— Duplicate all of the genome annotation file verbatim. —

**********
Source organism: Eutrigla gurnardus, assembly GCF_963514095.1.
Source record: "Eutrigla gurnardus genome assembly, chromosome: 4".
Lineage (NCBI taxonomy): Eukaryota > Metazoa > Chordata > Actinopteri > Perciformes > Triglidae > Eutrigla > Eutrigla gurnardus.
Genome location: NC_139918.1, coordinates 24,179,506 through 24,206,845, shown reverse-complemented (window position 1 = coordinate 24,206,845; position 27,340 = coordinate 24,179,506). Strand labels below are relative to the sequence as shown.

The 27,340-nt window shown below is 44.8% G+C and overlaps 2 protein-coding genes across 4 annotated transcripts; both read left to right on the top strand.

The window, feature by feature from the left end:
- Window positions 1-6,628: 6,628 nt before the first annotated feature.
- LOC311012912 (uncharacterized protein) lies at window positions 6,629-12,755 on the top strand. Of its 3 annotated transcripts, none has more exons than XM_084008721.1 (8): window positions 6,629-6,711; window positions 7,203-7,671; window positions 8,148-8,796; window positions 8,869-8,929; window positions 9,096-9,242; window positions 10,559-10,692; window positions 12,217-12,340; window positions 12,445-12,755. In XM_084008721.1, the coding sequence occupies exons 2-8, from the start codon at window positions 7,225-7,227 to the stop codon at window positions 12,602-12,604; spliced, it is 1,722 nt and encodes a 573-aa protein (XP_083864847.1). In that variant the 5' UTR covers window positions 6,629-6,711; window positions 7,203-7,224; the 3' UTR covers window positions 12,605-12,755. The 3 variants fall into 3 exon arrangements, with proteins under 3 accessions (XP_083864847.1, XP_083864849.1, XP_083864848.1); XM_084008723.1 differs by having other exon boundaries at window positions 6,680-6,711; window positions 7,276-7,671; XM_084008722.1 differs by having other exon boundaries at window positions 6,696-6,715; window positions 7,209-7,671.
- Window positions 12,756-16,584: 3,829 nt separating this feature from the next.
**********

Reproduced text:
Source organism: Eutrigla gurnardus, assembly GCF_963514095.1.
Source record: "Eutrigla gurnardus genome assembly, chromosome: 4".
Lineage (NCBI taxonomy): Eukaryota > Metazoa > Chordata > Actinopteri > Perciformes > Triglidae > Eutrigla > Eutrigla gurnardus.
Genome location: NC_139918.1, coordinates 24,179,506 through 24,206,845, shown reverse-complemented (window position 1 = coordinate 24,206,845; position 27,340 = coordinate 24,179,506). Strand labels below are relative to the sequence as shown.

The 27,340-nt window shown below is 44.8% G+C and overlaps 2 protein-coding genes across 4 annotated transcripts; both read left to right on the top strand.

The window, feature by feature from the left end:
- Window positions 1-6,628: 6,628 nt before the first annotated feature.
- LOC311012912 (uncharacterized protein) lies at window positions 6,629-12,755 on the top strand. Of its 3 annotated transcripts, none has more exons than XM_084008721.1 (8): window positions 6,629-6,711; window positions 7,203-7,671; window positions 8,148-8,796; window positions 8,869-8,929; window positions 9,096-9,242; window positions 10,559-10,692; window positions 12,217-12,340; window positions 12,445-12,755. In XM_084008721.1, the coding sequence occupies exons 2-8, from the start codon at window positions 7,225-7,227 to the stop codon at window positions 12,602-12,604; spliced, it is 1,722 nt and encodes a 573-aa protein (XP_083864847.1). In that variant the 5' UTR covers window positions 6,629-6,711; window positions 7,203-7,224; the 3' UTR covers window positions 12,605-12,755. The 3 variants fall into 3 exon arrangements, with proteins under 3 accessions (XP_083864847.1, XP_083864849.1, XP_083864848.1); XM_084008723.1 differs by having other exon boundaries at window positions 6,680-6,711; window positions 7,276-7,671; XM_084008722.1 differs by having other exon boundaries at window positions 6,696-6,715; window positions 7,209-7,671.
- Window positions 12,756-16,584: 3,829 nt separating this feature from the next.